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Dirty money contaminates the UK’s public sphere


The writer, an MP, chairs the All Party Parliamentary Group on Anti-Corruption and Responsible Tax

For too long the UK has been a “laundromat” for corrupt wealth. The ongoing Ukraine tragedy highlights our complicity in allowing dirty money to spread. But it should not have taken a horrific war.

These deep-rooted problems became clear to me when I chaired parliament’s public accounts committee. Hearings with tech giants demonstrated multinationals using complex financial structures to avoid tax. Then a plethora of leaks, from the Panama Papers to the Pandora Papers, revealed the same structures were used by wrongdoers to launder money. Latest estimates suggest that economic crime costs our economy a massive £290bn annually.

Russian oligarchs are not the only players. Kleptocrats from across the globe, drug traffickers, people smugglers, arms dealers and other criminals “clean” illicit cash in the UK too. And our defences are overrun.

Decades of lax regulation under both Conservative and Labour governments, pathetically feeble policing and an unacceptable lack of transparency have allowed it. The UK’s relationship with offshore tax havens and an army of enablers — accountants, lawyers, bankers, advisers — have helped make us the jurisdiction of choice.

The economic crime bill announced in the Queen’s Speech gives us a unique opportunity to drive out dirty money. Clean finance isn’t just morally right, it’s good for business. We will never enjoy sustained prosperity on the back of corrupt wealth.

There’s a host of necessary fixes: greater transparency of who owns companies, trusts, land and assets; tougher agencies for consistent enforcement of laws; robust protections for the press, judges, whistleblowers and civil society to hold wrongdoers to account; effective regulation for the professionals that conduct money laundering checks. But real reform cannot end there.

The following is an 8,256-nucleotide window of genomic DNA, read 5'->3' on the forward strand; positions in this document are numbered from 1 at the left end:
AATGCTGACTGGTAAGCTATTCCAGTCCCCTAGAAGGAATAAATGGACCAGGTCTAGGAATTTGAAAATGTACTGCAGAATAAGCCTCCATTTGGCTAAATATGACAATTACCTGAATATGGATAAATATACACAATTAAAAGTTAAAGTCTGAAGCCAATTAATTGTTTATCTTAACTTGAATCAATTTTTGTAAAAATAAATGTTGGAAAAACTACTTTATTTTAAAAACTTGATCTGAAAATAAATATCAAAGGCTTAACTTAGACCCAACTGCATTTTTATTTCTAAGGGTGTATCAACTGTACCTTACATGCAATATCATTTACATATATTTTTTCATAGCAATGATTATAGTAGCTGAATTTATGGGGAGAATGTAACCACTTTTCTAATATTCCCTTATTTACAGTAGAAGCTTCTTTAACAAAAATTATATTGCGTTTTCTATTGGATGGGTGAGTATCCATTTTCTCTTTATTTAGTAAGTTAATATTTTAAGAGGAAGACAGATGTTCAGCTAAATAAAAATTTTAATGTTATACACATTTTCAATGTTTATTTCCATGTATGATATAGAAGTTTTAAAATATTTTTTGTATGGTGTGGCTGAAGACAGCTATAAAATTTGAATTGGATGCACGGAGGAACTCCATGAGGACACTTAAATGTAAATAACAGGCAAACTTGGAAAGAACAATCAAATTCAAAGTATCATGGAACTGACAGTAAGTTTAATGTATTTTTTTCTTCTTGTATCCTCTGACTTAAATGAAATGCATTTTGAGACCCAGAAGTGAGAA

Financial malpractice is now contaminating our public sphere. There has always been unacceptable behaviour in politics but instances were occasional and they were punished. Recently this has moved from the fringes to the mainstream. “Partygate” has rightly caused public outrage but other serious wrongdoing that threatens our democracy is accepted. We are losing our moral compass.

Dirty money donated to buy political influence. Soft power purchased through institutions like football clubs. Citizenship bought through golden visas. Peerages awarded for donations. Public appointments becoming political appointments. Too often the government treats taxpayers’ money as its own, awarding contracts to chums.

The checks and balances in our democracy are being systematically weakened. Under the shock of Covid, protections buckled and wrongdoing peaked. Take the government’s VIP fast track for awarding contracts. Or egregious lobbying exemplified by Owen Paterson. And abuse of the “revolving door”, such as the Lex Greensill affair. Politics has become too transactional — in the UK that’s particularly dangerous because access and influence are cheap.

We can begin to arrest this slide, as I lay out in a report for The Policy Institute at King’s College London chronicling the growth of economic crime in Britain links this wrongdoing to declining standards in our politics. A climate where avoiding tax is considered “cool” and financial flows are barely policed has produced a culture that allows bad behaviour to flourish. And when financial wrongdoing thrives it infects the public sphere; turn a blind eye to dirty money in our economy and that translates into corrupt influences in our democracy.

It doesn’t have to be like this. A comprehensive programme of reform could restore integrity and set the UK back on the road to being trusted. The choice is ours.



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